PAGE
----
Across the dark sea, Tané has trained all her life to be a dragonrider, but is forced to make a choice that could see her life unravel.
Meanwhile, the divided East and West refuse to parley, and forces of chaos are rising from their sleep.
Any other brilliant ideas for a novel that is more than 800 pages? Has anyone read these four, and can you recommend/not recommend? For now, I am going to go finish Sarum and check back when I'm ready to select the next book!
This was another read that was inspired by my recent read of Box 1663 by Alex Sorel. There were so many details in Sorel's book that made it feel real to life, and I was curious how close it would come to someone who actually lived in Los Alamos during the Project years.
This book is a treasure for those seeking more info on the Manhattan Project. It's a little on the dry side, but it's packed full of day-to-day details that really helped me to understand what these people had to endure, on top of the stress of their very secret mission. There were constant housing shortages, power outages, a serious lack of adequate laundry facilities (eight machines for the whole town!), constant demands to conserve water; the commissary wasn't adequately supplied, there was constant threat of fires to the overheated apartments and in the Tech Area where the final components of the bomb were being tested and assembled; there were rattlesnakes on the trails, bears in the mountains, and hair snakes coming out of the drains and clogging the shower heads!
What really drove home the isolation they felt while living in Los Alamos was the constant use of "Outer World" to describe everywhere outside the base. Their mail was censored, both going out and coming in, they were followed around town by G2 when they left base, and their news came from whatever they could get their hands on.
I don't know if I could have endured those conditions - especially those people unfortunate enough to live in the trailers and share one latrine with eighty other trailers. No thank you! Yet these people did endure, found ways to make life manageable and enjoyable. I have mixed feelings about what these men and women accomplished there, but there's no doubt that they overcame insurmountable obstacles (courtesy mainly of poor government planning; what else is new?) to achieve it.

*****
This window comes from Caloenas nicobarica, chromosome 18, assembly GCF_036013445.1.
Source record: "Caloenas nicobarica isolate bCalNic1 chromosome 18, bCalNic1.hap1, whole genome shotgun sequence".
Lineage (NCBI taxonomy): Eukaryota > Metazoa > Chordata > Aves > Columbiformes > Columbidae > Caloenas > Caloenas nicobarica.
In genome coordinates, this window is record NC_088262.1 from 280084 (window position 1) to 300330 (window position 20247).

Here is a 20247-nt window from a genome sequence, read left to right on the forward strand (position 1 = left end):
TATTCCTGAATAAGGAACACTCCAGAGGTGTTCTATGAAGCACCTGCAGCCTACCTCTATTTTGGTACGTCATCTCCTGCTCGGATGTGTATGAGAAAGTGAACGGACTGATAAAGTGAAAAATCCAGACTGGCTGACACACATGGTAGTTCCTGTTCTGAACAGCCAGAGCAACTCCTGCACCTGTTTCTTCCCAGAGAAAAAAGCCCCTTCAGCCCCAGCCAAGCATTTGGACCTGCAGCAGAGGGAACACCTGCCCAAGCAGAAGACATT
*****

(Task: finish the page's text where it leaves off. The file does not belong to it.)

My submission for Chris's crowdsourced nonfiction history reading list. I don’t read a lot of history, but I do read a lot of historical crime, biographies, and memoirs. I’m assuming that the bio/memoirs will be a different list. I hope so, because I’m looking forward to the recommendations. Anyway, here’s my list, arranged by timeframe/historical period, and divided into two posts.
A more comprehensive, and honest, look at the Texas war for independence from Mexico than found in the Texas Dept of Ed approved textbooks. My review here.
Not sure if this fits in a serious history reading list as this audiobook is more in the style of a podcast series, but it is underpinned by the work of actual historians. And it’s narrated/hosted by Stephen Fry!
A must for Texas History buffs, because it delves deeply into Austin/Central Texas regional history and examines the process (and limits) of 19th century forensics, law enforcement, and justice. Bonus discussion of Jack the Ripper, as some have theorized that the crimes could have the same perpetrator. My review here
I learned a great deal about Victorian London and Victorian attitudes toward mental health treatment.
From the political and economic drivers to the environmental and land-management fiascos that caused the Dust Bowl, and even looking forward to a possible future recurrence, this book tells the story of the Dust Bowl. Emphasis on the stories of the people who stayed, rather than the “Okies” who left.
They were most definitely not Warren Beatty and Faye Dunaway. More than just the story of the famous couple and their crimes, the author explores the socioeconomic drivers behind the life of crime and the public and law enforcement response to it, as well as some local tidbits of history about the city of Dallas and the Texas penal system.
The original account, as edited by her father prior to publication.